Given the success of Watchmen, Old Boy, Time Cop, The Mask, Kingsman, Atomic Blonde, Extraction, and The Tick, it is safe to say that comic books – or, better yet, graphic novels – have become the new spec script. The format provides a relatively low-cost production venture that creates a visualization of characters, their relationships, the world they live in, the adventure they embark upon and their journey home to some equivalent of a happy ending. More important, graphic novels offer an opportunity to do a trial run past the target audience. This can easily prove the potential for commercial viability for larger formats. In other words, a graphic novel goes beyond the scope of a screenplay by creating a visual story model to demonstrate what the project will look like if it is greenlit into a movie or a television series. Ultimately, it gives the buyer an opportunity to hedge their bet on the investment potential of a project.
When the graphic novel is the creation of two people who have already accumulated vast experience in writing and producing films and television series, the evidence leans heavily on the side of their venture being a success.
When writer/producer Don Handfield (whose screen credits include Apple TV+ Amazing Stories, History Channel’s Knightfall, The Founder starring Michael Keaton and Kill The Messenger starring two-time Academy Award nominee Jeremy Renner) met Tim Zajaros, another young producer, they recognized there was an opportunity to create compelling stories together. Gradually, Handfield and Zajaros explored ways they might be able to partner on a project.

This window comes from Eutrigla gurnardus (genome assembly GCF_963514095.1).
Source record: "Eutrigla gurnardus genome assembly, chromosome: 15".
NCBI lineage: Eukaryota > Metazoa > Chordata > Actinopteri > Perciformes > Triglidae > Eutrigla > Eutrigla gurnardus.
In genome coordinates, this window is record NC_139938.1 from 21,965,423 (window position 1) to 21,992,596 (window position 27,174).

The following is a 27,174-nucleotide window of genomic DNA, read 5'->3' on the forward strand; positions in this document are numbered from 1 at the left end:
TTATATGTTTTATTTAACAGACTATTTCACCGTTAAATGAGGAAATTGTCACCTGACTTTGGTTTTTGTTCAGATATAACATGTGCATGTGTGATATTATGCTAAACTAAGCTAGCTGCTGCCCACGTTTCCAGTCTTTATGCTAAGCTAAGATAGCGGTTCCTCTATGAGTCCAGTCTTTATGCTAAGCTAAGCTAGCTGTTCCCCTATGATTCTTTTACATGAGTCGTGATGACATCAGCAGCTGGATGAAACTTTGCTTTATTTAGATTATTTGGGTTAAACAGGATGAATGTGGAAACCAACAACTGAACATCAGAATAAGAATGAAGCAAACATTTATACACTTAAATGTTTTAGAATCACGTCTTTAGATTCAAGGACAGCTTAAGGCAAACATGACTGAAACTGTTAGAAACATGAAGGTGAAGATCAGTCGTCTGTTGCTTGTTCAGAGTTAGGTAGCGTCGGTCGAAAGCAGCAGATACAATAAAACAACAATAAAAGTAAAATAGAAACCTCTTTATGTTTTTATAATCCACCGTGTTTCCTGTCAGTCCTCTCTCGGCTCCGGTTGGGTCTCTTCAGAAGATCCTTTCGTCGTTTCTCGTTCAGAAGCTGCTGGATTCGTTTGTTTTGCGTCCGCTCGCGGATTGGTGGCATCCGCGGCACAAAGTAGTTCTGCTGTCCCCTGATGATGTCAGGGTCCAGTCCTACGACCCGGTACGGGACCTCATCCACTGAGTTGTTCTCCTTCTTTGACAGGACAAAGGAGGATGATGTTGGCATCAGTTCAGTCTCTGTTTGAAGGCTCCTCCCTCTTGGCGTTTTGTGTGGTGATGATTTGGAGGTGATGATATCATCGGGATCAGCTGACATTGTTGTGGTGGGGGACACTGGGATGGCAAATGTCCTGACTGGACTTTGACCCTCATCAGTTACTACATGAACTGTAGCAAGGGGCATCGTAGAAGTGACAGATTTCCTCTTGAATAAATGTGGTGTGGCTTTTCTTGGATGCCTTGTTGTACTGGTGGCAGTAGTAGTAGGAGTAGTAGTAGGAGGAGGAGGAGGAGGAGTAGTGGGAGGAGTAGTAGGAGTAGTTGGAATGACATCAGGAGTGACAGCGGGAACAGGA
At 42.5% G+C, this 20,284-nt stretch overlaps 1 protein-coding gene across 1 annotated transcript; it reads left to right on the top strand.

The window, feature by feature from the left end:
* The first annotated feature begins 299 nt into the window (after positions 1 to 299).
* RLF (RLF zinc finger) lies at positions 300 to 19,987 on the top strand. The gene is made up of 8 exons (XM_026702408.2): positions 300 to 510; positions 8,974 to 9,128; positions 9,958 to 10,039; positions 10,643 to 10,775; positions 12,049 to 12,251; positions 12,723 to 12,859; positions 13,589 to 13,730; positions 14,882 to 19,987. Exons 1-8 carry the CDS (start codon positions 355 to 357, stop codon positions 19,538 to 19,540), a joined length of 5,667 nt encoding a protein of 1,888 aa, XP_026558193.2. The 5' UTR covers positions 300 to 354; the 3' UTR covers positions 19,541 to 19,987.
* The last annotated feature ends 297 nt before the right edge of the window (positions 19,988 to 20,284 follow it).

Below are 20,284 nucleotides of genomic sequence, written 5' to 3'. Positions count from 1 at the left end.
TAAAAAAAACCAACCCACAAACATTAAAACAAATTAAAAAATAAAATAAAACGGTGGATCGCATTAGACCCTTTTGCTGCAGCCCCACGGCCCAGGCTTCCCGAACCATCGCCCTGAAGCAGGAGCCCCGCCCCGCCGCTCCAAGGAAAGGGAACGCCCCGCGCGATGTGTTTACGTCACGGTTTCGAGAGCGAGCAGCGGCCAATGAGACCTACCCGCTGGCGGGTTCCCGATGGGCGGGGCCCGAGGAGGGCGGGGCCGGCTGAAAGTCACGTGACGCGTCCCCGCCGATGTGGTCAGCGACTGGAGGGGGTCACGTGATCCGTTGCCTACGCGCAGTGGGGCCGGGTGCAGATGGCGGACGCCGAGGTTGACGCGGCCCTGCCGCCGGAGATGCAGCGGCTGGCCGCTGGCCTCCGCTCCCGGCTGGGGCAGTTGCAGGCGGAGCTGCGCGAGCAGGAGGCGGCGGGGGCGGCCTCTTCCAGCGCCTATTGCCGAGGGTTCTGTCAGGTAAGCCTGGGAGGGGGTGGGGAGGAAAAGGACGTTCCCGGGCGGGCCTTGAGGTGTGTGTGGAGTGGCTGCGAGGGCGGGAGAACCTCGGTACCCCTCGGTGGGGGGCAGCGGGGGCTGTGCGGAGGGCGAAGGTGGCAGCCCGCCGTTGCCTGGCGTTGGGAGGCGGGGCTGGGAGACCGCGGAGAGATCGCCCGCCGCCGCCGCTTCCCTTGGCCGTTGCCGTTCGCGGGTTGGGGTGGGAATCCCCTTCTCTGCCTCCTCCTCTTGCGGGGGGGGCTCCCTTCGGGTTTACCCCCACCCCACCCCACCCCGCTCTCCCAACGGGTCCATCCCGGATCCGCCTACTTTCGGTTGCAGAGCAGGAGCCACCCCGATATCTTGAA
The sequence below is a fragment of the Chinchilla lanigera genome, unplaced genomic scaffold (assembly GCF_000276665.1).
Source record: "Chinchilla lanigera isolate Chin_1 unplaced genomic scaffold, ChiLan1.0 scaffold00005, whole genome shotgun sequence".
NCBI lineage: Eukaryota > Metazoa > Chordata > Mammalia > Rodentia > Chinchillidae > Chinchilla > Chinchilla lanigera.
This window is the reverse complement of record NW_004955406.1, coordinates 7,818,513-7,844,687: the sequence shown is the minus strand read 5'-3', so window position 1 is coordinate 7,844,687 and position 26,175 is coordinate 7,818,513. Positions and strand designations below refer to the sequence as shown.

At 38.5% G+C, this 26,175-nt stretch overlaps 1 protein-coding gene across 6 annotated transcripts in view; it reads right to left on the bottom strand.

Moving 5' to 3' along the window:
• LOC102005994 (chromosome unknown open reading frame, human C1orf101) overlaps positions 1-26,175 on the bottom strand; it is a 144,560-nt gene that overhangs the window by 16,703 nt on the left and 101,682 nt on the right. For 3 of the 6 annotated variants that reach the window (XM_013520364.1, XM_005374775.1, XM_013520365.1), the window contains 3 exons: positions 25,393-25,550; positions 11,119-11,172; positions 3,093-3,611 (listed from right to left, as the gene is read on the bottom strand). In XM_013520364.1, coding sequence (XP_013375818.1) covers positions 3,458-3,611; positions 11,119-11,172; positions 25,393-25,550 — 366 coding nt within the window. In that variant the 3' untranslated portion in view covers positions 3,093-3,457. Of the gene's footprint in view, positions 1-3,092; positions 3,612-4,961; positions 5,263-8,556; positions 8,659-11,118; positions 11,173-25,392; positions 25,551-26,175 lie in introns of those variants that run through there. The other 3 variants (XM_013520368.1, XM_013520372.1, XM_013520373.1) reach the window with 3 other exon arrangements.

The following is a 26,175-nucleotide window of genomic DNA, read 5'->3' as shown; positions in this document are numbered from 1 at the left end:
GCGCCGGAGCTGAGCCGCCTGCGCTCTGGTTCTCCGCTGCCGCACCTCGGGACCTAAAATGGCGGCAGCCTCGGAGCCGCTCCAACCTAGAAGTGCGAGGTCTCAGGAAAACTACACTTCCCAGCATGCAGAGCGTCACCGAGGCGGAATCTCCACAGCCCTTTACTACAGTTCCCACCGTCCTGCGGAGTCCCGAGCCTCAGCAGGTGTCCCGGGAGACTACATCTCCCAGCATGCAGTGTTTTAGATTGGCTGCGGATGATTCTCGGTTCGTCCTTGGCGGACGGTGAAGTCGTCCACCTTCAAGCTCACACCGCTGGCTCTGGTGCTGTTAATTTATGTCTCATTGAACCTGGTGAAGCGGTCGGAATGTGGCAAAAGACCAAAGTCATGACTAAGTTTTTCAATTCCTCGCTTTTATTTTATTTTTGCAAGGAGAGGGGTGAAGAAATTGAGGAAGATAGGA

Up to that point, Zajaros had been working with his producing partner, Chris Lemole, for more than seven years. Their latest film, The Peanut Butter Falcon was garnering critical acclaim and box office success. Handfield had already written The Rift, a graphic novel that was on its way to being produced by Amblin Entertainment as the season finale of the reboot of Steven Spielberg’s Amazing Stories for Apple TV+.
Handfield had a new concept for a series called The Dark Age, so he pitched Zajaros and Lemole to see if they wanted to join him in developing it as a comic book series. They agreed and became partners on the project. The story begins in near present and chronicles what happens when all metal on the planet suddenly turns to dust. Then it flashes forward thirteen years later to a world with no guns, no machines, and no computers. The absence of metal has allowed civilization to deteriorate to a Feudal society whose resources are limited to concrete, wood, plastic, and animals.
The Dark Age was a success from a publishing standpoint and became the best-selling series for Red 5, the indie comic publisher that released the book. Handfield and Zajaros were excited to continue their partnership by developing an emotionally gripping young adult graphic novel. Unikorn tells the story of a middle-school girl and a horse that may, in fact, be a unicorn whose horn has been removed. Given a scrapbook compiled by her late mother, the girl embarks on a journey to save the unicorn and solve the mystery of what really happened to her mother.